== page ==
Ivana Doporto Miguez y María Victoria Lottici
The biofuel sector in Argentina, specifically the biodiesel sector, has become one of the most affected by an intensified use of trade measures with a clear protectionist character by the European Union. The antidumping rights imposed by the UE against Argentine biodiesel in 2013 brought about almost a 90% loss of Argentine exports of biodiesel, amounting to US$ 1.9 billion in 2011. Nevertheless, the measures taken up by the European Commission are not exclusively intended to act against the Argentine biodiesel but they respond to an overall protection strategy favouring the European biofuel industry against third party competition, both from developed and developing countries.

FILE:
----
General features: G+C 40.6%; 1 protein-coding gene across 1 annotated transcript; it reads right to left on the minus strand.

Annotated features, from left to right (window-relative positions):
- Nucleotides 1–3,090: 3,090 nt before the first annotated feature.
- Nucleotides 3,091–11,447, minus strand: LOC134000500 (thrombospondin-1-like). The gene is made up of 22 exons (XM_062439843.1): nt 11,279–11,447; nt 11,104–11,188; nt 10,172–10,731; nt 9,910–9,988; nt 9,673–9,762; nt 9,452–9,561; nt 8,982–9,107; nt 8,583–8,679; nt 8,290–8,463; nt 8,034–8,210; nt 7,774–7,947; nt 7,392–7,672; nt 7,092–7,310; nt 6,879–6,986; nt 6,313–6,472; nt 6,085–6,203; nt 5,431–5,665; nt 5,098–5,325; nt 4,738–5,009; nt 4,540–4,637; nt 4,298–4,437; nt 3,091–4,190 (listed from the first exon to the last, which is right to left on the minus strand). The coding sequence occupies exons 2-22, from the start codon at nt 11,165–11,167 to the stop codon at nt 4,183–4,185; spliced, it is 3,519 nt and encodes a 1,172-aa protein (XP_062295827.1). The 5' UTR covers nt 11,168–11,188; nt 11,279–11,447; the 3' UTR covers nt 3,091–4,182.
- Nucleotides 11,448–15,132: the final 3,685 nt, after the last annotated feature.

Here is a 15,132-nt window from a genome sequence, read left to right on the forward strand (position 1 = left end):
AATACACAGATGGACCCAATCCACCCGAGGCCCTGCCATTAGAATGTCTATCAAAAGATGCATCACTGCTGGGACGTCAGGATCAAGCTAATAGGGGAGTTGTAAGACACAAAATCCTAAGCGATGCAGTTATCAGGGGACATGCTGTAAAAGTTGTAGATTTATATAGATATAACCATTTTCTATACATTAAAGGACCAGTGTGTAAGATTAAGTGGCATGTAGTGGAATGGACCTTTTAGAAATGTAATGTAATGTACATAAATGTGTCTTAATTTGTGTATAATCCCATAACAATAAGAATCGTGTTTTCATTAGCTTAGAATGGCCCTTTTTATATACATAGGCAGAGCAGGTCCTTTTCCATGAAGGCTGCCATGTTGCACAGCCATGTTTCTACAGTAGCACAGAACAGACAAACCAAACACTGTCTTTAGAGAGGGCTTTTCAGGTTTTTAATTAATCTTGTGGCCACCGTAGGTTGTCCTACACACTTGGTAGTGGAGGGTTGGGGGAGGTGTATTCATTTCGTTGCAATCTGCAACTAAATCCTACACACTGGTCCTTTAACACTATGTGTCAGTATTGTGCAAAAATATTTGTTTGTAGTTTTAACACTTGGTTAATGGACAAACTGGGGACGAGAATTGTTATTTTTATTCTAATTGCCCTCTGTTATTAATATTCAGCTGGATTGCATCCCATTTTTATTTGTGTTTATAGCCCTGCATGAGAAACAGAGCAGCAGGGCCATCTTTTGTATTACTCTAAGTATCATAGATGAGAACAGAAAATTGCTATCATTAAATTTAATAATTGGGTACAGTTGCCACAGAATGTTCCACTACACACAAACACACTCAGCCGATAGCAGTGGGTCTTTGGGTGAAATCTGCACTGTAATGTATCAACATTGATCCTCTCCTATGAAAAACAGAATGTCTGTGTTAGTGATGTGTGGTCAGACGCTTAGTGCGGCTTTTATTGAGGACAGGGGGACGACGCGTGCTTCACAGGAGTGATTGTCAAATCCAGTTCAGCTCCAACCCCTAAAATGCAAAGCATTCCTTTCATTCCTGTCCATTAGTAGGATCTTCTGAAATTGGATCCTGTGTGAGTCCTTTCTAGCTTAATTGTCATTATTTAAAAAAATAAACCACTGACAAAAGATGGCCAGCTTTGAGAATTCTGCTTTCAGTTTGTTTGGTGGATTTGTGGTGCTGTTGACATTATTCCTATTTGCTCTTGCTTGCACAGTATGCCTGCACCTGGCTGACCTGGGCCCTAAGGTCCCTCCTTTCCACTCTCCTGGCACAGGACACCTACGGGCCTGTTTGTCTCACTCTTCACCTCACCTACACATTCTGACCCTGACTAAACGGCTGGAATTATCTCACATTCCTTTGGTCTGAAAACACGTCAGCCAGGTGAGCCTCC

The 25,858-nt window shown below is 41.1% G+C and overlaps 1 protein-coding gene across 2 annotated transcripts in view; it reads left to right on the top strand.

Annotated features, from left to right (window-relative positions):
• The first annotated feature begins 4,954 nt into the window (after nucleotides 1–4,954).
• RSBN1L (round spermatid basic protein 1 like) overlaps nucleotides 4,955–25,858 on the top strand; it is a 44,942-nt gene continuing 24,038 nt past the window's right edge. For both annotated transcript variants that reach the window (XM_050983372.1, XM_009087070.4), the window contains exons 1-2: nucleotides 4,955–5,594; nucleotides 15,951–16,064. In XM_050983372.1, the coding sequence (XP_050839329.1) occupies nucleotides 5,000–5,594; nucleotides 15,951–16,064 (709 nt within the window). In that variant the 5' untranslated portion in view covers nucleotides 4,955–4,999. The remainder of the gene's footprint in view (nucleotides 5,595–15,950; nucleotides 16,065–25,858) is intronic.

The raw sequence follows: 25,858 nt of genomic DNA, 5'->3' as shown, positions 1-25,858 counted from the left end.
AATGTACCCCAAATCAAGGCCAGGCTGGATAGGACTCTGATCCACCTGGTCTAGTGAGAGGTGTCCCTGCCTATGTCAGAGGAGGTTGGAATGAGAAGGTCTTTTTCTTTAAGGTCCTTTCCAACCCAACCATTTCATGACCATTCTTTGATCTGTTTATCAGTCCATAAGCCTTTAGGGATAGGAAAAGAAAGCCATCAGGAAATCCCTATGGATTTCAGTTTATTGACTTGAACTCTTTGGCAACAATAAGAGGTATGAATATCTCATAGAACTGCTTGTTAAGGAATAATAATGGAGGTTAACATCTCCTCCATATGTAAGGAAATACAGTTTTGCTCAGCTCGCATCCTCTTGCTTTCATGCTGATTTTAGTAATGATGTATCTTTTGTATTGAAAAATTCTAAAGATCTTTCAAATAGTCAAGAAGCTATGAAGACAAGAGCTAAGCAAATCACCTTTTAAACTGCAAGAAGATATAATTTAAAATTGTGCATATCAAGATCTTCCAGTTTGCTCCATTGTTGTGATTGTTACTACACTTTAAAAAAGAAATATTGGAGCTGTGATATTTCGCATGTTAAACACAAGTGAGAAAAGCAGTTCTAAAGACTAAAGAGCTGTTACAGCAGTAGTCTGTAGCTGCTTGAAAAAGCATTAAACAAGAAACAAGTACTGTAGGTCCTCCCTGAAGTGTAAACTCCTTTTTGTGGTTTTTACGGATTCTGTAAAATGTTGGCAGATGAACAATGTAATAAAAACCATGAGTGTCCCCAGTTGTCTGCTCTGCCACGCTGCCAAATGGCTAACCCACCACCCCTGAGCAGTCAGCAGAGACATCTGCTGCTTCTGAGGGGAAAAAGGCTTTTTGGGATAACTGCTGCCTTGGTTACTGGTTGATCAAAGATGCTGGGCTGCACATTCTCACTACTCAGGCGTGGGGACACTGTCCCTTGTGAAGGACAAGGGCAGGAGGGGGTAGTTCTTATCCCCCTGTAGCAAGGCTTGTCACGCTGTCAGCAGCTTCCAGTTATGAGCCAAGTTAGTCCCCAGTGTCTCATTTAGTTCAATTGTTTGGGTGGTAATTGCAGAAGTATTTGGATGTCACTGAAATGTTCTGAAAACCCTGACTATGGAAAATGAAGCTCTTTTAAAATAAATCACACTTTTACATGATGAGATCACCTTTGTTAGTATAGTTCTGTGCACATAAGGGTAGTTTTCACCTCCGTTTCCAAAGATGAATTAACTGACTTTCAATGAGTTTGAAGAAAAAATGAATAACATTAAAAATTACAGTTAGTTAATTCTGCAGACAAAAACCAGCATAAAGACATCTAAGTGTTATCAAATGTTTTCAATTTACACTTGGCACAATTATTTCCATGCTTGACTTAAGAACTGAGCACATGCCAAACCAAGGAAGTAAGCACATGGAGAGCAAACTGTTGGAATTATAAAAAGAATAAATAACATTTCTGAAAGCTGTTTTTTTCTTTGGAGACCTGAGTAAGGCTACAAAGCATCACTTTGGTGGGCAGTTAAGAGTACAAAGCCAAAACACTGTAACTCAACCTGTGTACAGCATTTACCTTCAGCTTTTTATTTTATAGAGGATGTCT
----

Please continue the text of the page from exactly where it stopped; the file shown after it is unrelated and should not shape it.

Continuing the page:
In turn, the environmental standards –some of them established and others under discussion– of the EU Renewable Energies Directive and the Fuel Quality Directive have become, in practice, non-tariff barriers since they increase the costs of Argentine exports to that market destination. Moreover, to the default values for soy biodiesel set forth in the European legislation adds the controversial accounting of emissions derived from indirect land use change (ILUC) and the limits to first generation biodiesel consumption, which uses raw materials derived from food in its elaboration. The underlying risk of the application of these environmental standards –which pretend to seek a legitimate environmental goal– is that they are set up as disguised barriers to trade with a clear protectionist nature, since these measures attempt to strongly restrict trade and change the competitive relationship between substitute products, at the same time as they have weak connections with the environmental goal declared.